The Maine Voices column by Randy Schwartz and Dennis DeSilvey (“Proposed health legislation puts Maine’s most vulnerable people at risk,” May 10) asserts that it would be discriminatory if people with life-threatening chronic diseases could not afford adequate health coverage.

The column further implies that it would be discriminatory if insurers could charge those with pre-existing conditions more than healthy people are charged. Although this kind of argument is often made, it does not make it valid, which may be appreciated by considering the opposite view.

If people with life-threatening chronic diseases can afford adequate health coverage, it means that other people are subsidizing them. Life-threatening chronic diseases, by their nature, are expensive to treat. Those other people who are subsidizing them do not choose to do so.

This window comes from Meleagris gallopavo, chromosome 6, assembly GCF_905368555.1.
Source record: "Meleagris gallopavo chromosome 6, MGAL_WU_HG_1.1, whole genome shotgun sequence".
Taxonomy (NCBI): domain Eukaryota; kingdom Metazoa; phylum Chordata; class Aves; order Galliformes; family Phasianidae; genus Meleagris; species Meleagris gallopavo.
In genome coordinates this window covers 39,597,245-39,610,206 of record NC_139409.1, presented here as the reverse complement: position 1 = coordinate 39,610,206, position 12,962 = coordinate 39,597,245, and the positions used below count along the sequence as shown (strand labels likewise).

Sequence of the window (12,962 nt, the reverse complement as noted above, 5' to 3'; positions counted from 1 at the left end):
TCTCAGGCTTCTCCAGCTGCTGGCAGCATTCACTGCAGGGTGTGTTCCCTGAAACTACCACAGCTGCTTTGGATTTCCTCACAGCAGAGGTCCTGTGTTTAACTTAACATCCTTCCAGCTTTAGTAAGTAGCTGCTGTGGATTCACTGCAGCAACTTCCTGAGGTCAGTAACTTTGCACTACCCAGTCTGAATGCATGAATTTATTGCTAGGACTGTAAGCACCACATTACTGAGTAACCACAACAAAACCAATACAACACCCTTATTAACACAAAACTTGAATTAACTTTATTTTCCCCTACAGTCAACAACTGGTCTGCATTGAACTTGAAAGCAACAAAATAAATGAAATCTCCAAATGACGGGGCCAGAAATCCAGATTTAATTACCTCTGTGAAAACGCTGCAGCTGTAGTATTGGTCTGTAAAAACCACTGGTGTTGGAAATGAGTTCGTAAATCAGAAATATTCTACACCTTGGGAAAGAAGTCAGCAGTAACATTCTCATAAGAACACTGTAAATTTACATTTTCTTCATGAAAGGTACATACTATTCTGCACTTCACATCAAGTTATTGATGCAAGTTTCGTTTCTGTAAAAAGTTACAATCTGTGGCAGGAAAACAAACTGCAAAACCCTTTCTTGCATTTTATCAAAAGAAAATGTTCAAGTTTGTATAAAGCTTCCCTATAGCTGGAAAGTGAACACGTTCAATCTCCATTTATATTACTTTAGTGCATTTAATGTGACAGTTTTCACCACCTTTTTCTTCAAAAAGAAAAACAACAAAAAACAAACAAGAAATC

Rather, they are being forced into this position by laws that raise their health care costs above what they would be otherwise.

Similarly, if people with pre-existing conditions are charged the same as healthy people, it means that healthy people are subsidizing them. Those with pre-existing conditions are more likely to require expensive health care than those without those conditions.

When health care costs rise, we all pay in numerous unseen ways, including the cost of purchasing a new car and the cost of educating our young.

Last year we spent $125 billion on cancer care alone, and by 2020 may spend $207 billion on it. With the healthy paying the costs of the sick (and so contributing to those rising costs), the entire country is heading for the poorhouse.